November 20, 2014
It has been a week of new beginnings here in Room 205 as we have begun to focus on nonfiction in both reading and writing, and begin our unit study on Native Americans. It has been so energizing to see the excitment in the children as we begin this new learning!
During Reader’s Workshop, the kids have learned that nonfiction books have features that fiction books typically do not, such as headings, an index, a glossary, bold faced words, labeled diagrams, maps, and captions. Our minilessons have focused on how to use these features to help navigate a nonfiction text. The kids have also learned that retelling a nonfiction book can be slightly different from retelling a fiction story. They learned that nonfiction readers pause quickly and often to think about what they just learned. The kids practiced stopping and asking themselves, “What have I learned so far?” or “What was that part mostly about?”. As they read on, they hold this information in their minds. We began using Post It notes in our nonfiction books to help track our thinking. This week they were asked to “Stop and Jot” using the sentence frame, “I learned__________. This makes me think ________”.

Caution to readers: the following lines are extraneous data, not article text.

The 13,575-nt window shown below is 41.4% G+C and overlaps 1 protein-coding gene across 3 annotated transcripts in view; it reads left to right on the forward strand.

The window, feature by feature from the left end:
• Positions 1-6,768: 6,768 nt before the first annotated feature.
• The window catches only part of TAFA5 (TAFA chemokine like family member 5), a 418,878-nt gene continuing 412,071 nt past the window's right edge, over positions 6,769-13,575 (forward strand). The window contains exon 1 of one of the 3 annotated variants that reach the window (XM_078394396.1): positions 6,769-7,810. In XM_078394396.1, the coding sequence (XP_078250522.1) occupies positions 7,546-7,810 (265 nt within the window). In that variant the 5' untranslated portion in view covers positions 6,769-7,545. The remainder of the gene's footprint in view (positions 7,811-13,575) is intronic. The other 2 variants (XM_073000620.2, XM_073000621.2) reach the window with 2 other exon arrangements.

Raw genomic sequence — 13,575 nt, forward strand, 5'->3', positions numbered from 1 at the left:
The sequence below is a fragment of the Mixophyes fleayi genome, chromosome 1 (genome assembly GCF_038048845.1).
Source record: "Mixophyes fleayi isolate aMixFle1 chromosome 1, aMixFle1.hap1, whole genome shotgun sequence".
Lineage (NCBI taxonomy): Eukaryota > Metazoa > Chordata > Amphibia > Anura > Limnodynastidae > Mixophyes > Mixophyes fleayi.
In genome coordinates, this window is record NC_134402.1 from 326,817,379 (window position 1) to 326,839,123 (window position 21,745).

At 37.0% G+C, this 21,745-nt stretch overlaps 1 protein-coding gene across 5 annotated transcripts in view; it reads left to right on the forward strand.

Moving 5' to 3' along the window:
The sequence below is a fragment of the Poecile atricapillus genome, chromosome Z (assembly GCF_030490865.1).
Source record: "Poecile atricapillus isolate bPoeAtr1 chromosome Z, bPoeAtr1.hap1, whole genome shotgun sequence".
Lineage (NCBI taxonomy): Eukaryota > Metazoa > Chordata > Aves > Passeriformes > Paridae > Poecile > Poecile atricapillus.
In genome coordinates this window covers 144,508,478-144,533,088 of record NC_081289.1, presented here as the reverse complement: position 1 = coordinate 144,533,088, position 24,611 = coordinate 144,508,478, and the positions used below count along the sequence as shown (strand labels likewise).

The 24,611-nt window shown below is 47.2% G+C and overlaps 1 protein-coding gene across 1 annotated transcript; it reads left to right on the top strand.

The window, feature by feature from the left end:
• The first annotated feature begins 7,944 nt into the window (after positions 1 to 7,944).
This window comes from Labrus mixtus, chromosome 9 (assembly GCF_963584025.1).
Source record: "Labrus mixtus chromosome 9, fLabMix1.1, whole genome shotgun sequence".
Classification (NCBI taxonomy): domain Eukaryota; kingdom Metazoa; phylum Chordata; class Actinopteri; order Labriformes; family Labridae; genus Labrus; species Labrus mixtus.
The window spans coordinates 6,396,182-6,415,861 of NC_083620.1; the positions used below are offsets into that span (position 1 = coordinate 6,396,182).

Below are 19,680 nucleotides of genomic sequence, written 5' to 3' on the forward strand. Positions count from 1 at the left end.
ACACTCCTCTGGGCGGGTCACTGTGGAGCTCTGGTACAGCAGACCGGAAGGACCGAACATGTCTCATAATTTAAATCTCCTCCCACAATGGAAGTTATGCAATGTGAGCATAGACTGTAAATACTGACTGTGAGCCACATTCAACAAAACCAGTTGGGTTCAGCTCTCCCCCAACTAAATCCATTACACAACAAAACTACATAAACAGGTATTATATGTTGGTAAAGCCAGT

Our Writer’s Workshop has also focused on nonfiction, as the kids are working on creating informational books. They began by choosing a topic they consider themselves to be an expert on. I have enjoyed seeing what each child has chosen as their topic. Their “expert topics” range from dogs, butterflies, and owls, to Disney World, disc golf and baseball! Be sure to ask your child what they chose as their own expertise. I have been thrilled with how engaged the kids have been while working in this genre!
We have begun our unit study on Native Americans during our theme time. We begin this unit with a focus on the Eastern Woodlands Native Americans. This includes the Abenaki, Iroquis, and Seminole tribes, to name just a few. We learned that the Seminole tribe lived in homes called chickees. A chickee had a thatched roof to keep the rain off, but had open sides to keep cool in the hot weather of Florida. The Abenaki lived in homes called wigwams. Wigwams used poles from trees that were bent and tied together to make a dome shaped home. The outside was covered with bark. The Iroquios lived in homes called longhouses. Longhouses were similar to wigwams, but much, much longer. We concluded that these tribes had very different weather to contend with, so Native Americans developed different types of dwellings to survive in these varied environments.
Throughout this unit, the children will be working to construct their very own “Native American Museum” that will be filled with artifacts to support their learning. We will begin adding artifacts to this museum in the coming weeks as we continue to study the Eastern Woodland tribes. We look forward to sharing our "museums" with you!
Have a wonderful weekend!